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XXII. And there is no doubt but that the same absurdity may be drawne from the opinion of Ar∣minius, whereby he thinkes that some men are drawne of God by a congruent and agreeable manner and time, by which, they that are called doe most certainly follow. For I may say that by this doctrine mens con∣sciences are cast into a deep sleep: for there wil be some men who will speake thus: To what purpose is it to be carefull? Our endeauor is in vaine if we are not drawn after a congruent manner. And I doubt whether I am drawne after a congruent manner, or no. Hence com∣meth negligence, and a faith floating in vncertainty.

XXIII. That is no better which they adde, That to some men there is matter of perpetuall doubtings so long as they feele no such drawing. This absurdity is very absurdly vrged by the Arminians, who, with all their power, doe impugne the certainty of saluati∣on whilest they command men to doubt of perseue∣rance. For let vs imagine that doubtings of saluati∣on are bred by this our doctrine: Doe they con∣demne that in vs which they alow in themselues? Wee doe not deny that doubtings doe sometimes creepe on godly and good men, but yet those doubt∣ings must needes diminish little by little, as they are more affected with the sence of the grace of God, and as their faith is increased. But it is not needefull that he who is already conuerted and doth beleeue, should feele himselfe to be drawne vnresistibly, that is, to be so drawne as he cannot resist. For wee place the infallible certainty of conuersion not in the sence of man, who doth feele that hee cannot resist, but in the decree of God, by which it must needes be that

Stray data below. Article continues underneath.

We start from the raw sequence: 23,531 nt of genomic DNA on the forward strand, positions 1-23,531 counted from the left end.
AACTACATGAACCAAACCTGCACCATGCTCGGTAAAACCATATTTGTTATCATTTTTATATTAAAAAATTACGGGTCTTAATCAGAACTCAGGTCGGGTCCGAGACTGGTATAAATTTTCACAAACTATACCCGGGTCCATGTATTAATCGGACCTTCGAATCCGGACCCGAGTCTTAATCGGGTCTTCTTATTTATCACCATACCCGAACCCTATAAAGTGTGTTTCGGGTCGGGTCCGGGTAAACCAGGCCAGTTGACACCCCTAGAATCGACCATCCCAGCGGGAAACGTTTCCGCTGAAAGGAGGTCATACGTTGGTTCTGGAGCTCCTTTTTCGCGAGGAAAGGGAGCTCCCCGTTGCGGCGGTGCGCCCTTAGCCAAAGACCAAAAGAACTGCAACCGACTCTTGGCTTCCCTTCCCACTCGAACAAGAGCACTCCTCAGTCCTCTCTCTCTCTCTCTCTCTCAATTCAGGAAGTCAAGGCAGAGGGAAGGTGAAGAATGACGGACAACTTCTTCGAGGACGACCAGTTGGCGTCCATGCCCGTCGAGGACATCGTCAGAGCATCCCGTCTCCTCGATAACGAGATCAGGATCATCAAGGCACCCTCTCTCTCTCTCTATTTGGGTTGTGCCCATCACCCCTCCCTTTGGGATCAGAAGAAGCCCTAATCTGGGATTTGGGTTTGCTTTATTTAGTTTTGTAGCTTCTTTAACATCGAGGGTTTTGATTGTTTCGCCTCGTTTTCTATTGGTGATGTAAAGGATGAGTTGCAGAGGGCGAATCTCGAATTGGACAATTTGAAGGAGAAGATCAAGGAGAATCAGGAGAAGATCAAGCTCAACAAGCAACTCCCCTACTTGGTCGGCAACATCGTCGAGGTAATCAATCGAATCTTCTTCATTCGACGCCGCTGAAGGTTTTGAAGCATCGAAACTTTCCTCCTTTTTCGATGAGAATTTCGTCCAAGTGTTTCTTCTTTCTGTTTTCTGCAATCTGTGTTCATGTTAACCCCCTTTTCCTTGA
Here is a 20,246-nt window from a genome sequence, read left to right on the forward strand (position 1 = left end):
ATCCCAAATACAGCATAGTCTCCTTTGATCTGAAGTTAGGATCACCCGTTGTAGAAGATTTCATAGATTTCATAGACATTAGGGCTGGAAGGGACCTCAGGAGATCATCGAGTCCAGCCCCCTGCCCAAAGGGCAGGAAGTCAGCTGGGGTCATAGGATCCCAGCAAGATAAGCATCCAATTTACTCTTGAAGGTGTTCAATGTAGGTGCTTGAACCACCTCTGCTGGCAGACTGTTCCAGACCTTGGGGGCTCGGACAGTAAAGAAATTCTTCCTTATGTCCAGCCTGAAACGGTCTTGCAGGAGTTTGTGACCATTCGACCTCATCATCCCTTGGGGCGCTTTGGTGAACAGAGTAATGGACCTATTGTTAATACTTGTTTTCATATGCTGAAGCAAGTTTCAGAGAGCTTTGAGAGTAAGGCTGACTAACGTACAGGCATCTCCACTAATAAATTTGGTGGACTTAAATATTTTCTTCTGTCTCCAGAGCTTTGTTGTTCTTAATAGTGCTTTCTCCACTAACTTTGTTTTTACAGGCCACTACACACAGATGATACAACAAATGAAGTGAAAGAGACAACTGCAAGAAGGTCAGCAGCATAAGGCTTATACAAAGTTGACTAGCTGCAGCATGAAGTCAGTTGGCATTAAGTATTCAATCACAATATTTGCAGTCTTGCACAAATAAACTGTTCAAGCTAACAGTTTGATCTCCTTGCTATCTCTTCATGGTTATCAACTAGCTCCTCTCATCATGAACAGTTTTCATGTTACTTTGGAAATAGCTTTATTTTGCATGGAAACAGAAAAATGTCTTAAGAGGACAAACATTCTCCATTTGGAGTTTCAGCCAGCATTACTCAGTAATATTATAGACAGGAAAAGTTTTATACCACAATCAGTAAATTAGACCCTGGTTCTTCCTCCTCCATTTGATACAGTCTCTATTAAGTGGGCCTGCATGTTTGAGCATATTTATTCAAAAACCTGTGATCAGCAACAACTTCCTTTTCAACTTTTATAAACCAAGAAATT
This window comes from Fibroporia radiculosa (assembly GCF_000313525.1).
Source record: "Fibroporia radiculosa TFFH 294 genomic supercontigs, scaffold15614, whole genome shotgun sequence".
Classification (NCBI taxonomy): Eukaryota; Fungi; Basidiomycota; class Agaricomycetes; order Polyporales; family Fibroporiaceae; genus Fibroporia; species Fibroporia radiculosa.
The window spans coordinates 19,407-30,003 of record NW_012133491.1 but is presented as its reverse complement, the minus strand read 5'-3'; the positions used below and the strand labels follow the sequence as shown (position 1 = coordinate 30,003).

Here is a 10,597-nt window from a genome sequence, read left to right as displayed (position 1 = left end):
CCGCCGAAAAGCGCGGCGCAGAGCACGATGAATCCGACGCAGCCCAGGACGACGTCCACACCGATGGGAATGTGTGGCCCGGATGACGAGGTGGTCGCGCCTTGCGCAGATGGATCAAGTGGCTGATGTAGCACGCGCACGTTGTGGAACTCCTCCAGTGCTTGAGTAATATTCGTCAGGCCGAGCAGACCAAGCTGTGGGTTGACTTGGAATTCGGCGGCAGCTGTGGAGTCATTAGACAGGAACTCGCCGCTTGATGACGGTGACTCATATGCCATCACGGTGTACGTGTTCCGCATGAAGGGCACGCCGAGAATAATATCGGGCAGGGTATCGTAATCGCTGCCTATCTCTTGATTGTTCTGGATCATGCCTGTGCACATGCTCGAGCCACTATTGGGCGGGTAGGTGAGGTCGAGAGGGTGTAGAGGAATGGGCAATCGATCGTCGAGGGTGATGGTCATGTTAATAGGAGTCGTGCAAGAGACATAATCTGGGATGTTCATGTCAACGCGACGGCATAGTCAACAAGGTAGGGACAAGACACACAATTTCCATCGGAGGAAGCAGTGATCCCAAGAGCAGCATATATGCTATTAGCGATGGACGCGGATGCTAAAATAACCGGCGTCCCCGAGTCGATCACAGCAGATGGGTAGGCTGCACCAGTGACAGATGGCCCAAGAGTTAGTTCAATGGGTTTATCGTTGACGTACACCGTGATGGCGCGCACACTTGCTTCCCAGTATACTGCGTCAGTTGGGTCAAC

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they come to Christ whom hee hath elected to salua∣tion. So the cause that the bones of Christ could not be broken, was not in the hardnesse of those bones, but in the purpose of God, who forbad they should be broke. And therefore it may come to passe, that they who shall certainely be saued by the decree of God, doe not certainely know of their saluation, and are often troubled with rising doubts. There are some to whom, after many yeeres of their life led so∣berly and godly, the confidence of saluation is at last giuen them at their death. Nor is it needefull that the faithfull man should trie himselfe whether hee be drawne with an vnresistible power, but whether after serious and earnest repentance hee doth so wholy rest himselfe in the death of Christ, and in the promise of God, that thereby he might be stirred vp to piety, and to the feare of God. Whosoeuer doth feele himselfe to be thus affected, ought not scrupulously to weigh and examine the poyses and drammes of the efficacy of the spirit of God, and of vnconquerable grace, but so to order himselfe, that he may represse his ri∣sing doubts by prayer, and by the remembrance of the promises of God, and that hee may breake and bruise the serpentine power of his lusts resisting the Spirit.